August 14, 2018
Dr Vinod Bhat, vice chancellor, Manipal Academy of Higher Education (MAHE) talks to Priyanka Srivastava about heightened expectations and increased challenges after being conferred with IoE status
Institution of Eminence (IoE) recognition has added responsibility on Manipal Academy, and for VC Dr Vinod Bhat, the aim is to take education to its next level.
The plan includes setting up new departments, adding new courses and appointing new faculty members. "We do not aim to increase the fee. We are creating scholarship funds backed by philanthropists, corporates and alumnus, to help the deserving students from economically weaker sections," said Bhat.
In an exclusive chat with the Education Times, Bhat emphasised on the slow growth rate of public as well as private education sector. "The growth in the private sector has been sluggish. The Gross Enrolment Ratio (GER) has been 24-25 % in the last few years, which is dismal as compared to other countries," he says. The GER in Korea is 100% while in the US and Canada, it is 75 % and 85 %, respectively. "This shows that the need for growth is far more than what we think," says Bhat, pointing at the limited focus on the quality of education.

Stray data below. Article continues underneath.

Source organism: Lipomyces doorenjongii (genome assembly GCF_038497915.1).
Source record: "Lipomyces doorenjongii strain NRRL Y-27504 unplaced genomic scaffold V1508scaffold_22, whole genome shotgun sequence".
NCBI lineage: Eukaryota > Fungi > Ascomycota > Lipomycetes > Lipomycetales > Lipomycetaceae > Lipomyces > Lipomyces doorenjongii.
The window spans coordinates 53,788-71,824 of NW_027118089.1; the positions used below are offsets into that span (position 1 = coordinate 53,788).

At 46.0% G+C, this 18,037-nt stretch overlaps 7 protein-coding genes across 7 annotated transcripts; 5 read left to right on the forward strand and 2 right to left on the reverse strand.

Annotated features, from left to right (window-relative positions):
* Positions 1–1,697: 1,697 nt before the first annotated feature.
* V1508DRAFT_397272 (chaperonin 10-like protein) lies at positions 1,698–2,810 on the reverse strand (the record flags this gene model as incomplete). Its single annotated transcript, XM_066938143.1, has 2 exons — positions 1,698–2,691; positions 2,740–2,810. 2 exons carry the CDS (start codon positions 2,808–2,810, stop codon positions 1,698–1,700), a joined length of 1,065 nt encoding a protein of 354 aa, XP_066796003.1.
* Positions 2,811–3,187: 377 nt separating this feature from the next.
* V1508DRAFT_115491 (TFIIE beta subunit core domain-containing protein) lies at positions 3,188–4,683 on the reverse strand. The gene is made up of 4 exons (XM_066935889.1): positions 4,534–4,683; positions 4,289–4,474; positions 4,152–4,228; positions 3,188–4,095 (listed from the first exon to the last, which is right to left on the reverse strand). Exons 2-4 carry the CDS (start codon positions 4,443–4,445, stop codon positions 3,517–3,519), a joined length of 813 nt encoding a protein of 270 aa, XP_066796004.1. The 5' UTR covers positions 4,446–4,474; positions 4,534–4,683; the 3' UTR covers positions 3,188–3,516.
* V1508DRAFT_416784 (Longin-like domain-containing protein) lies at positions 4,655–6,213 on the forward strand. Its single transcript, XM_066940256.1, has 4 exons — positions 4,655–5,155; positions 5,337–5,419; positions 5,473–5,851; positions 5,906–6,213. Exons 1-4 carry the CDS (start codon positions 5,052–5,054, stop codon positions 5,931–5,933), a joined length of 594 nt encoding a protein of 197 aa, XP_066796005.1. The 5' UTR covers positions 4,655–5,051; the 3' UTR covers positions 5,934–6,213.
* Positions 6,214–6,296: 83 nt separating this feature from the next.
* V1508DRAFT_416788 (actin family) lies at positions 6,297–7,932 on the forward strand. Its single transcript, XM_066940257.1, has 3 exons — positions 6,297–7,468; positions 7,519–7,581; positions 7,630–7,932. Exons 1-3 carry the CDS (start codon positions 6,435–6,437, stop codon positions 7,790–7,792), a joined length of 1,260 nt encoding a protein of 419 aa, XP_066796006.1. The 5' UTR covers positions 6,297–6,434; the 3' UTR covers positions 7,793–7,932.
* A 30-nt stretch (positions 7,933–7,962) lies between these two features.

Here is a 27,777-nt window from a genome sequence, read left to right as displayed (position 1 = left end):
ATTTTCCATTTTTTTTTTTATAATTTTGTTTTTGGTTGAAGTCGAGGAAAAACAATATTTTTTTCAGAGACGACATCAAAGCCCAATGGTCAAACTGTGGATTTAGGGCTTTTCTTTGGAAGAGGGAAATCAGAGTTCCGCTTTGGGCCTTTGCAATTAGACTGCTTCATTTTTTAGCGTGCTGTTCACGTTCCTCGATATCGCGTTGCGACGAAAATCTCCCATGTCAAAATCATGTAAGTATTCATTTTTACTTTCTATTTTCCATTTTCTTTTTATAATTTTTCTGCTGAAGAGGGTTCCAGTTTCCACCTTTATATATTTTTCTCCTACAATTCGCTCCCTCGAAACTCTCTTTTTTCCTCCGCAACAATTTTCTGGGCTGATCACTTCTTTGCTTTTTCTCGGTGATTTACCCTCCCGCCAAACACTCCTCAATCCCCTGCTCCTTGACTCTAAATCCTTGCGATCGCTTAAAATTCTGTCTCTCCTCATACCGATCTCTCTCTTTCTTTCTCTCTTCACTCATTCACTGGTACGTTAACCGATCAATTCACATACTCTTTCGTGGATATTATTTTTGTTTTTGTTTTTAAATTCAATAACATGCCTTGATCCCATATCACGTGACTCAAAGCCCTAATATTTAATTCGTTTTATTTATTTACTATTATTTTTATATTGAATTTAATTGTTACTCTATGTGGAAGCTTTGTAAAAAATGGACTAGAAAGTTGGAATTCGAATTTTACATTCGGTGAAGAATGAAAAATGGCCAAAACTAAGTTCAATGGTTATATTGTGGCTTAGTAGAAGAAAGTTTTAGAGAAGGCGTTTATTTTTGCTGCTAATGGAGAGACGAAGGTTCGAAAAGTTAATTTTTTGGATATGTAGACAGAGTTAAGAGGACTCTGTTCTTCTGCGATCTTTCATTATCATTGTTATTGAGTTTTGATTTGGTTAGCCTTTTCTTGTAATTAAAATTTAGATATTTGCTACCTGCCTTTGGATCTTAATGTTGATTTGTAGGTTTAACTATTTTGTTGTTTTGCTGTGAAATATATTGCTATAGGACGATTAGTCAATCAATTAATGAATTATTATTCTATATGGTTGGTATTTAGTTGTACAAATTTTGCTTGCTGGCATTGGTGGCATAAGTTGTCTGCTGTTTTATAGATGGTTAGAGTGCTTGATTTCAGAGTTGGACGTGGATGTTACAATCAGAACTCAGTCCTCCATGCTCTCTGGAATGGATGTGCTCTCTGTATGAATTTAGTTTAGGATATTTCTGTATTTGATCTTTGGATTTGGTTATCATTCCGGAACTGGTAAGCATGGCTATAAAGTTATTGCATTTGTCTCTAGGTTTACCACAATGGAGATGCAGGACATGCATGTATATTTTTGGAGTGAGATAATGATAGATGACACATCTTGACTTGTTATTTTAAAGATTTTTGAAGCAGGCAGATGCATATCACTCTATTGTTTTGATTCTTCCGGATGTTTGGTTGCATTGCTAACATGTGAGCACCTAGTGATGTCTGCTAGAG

Looking at the population of India, the importance of private education sector cannot be undermined. But that does not stop the debate on the status of private versus public education institutes. "There are good private institutes and bad government institutes, and quality of education can determine its ratings. We need a strong governing body that ensures that the teaching and research standards are upgraded. We need to bring out institutes at par with the global standards," adds Bhat.
With an increasing need for quality education, the demand for an independent accreditation agency has increased. The universities in the US and west Europe have involved multiple agencies and the accreditation is by choice, says Bhat.
"In India, MHRD is the single umbrella that governs the accreditation and approving agencies. Institutes such as UGC, NAC, NIRF and others are under one ministry, which fails to bring in diversity and transparency needed for accreditation of universities," says Bhat.
Poor quality of research in India is yet another area that needs immediate attention. Two main reasons marring the research sector is low funding and lopsided distribution of funds, says Bhat. "While research work should be based on meritocracy, the interest of private players is largely dismissed."
"Most research funding agencies delay the release of grants. Research associates, in their early careers, do not get paid on time, which gets demotivating," adds Bhat, pointing at the adverse effect on filing patents. "India has a long incubation period that extends to as much as 84 months. In countries like China and the US, the incubation time before filing patents lasts only from 18- 30 months," adds Bhat.
This article was originally published in The Times Of India.
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